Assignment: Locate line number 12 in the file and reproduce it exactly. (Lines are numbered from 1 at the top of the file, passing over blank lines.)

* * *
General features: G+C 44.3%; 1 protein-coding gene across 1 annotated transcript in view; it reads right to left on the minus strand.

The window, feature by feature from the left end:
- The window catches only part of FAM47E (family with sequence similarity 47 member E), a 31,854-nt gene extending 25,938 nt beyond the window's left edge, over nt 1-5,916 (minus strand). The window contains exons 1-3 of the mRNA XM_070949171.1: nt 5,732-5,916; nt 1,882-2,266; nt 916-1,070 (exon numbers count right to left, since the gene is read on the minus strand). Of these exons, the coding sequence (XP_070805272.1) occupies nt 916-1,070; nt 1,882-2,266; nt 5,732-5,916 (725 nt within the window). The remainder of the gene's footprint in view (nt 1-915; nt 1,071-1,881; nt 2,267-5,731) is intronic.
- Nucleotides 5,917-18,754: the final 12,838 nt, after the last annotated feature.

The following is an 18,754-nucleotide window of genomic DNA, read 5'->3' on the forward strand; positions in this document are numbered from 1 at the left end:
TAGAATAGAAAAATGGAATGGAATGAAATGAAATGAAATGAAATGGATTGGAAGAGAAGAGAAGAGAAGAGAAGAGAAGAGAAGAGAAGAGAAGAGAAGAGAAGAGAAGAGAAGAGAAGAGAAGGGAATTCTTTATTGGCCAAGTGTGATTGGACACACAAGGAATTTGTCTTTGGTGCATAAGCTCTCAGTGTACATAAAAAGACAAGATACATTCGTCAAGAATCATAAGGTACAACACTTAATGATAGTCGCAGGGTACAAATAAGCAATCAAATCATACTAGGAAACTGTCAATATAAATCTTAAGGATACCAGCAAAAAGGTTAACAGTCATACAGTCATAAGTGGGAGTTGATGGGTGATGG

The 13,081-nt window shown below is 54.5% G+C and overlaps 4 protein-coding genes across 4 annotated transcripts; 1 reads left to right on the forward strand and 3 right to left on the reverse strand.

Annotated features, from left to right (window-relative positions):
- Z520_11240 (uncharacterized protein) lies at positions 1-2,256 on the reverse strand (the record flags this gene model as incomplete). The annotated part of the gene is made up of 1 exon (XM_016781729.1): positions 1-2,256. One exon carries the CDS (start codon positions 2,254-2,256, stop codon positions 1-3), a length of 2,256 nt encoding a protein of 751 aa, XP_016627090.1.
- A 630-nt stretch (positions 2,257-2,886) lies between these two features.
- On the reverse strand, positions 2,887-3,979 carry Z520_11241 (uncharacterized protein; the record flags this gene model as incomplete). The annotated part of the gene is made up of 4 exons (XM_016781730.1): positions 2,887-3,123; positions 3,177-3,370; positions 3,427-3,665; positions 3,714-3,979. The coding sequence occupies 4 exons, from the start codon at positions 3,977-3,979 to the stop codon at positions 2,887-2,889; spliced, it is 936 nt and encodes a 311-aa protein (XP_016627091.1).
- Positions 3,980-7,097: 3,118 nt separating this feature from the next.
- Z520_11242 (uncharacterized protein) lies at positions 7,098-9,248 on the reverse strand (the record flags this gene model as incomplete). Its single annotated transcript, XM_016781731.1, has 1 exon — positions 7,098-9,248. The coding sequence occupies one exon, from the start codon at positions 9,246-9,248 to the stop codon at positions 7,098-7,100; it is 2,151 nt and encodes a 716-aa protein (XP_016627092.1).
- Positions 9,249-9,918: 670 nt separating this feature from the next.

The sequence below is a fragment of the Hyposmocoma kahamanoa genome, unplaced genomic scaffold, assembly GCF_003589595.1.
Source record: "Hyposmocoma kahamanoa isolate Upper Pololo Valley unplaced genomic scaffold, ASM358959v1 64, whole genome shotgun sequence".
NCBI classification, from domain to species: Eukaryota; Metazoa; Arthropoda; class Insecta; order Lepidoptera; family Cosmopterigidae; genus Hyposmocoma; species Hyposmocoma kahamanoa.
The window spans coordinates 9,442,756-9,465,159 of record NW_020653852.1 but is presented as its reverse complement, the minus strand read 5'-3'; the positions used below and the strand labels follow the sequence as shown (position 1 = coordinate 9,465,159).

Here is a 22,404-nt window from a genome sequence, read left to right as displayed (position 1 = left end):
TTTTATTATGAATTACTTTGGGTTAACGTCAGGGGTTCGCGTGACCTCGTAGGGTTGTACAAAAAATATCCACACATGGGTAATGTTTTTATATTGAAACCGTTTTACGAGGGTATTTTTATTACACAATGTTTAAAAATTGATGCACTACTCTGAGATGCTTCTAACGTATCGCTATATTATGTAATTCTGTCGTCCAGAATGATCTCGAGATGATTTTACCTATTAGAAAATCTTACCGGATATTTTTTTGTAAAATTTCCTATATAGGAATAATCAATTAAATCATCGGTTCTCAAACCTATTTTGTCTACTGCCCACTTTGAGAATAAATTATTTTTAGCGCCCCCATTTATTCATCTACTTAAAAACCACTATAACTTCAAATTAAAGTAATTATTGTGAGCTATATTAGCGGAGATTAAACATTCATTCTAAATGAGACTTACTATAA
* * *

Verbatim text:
- Positions 3,980-7,097: 3,118 nt separating this feature from the next.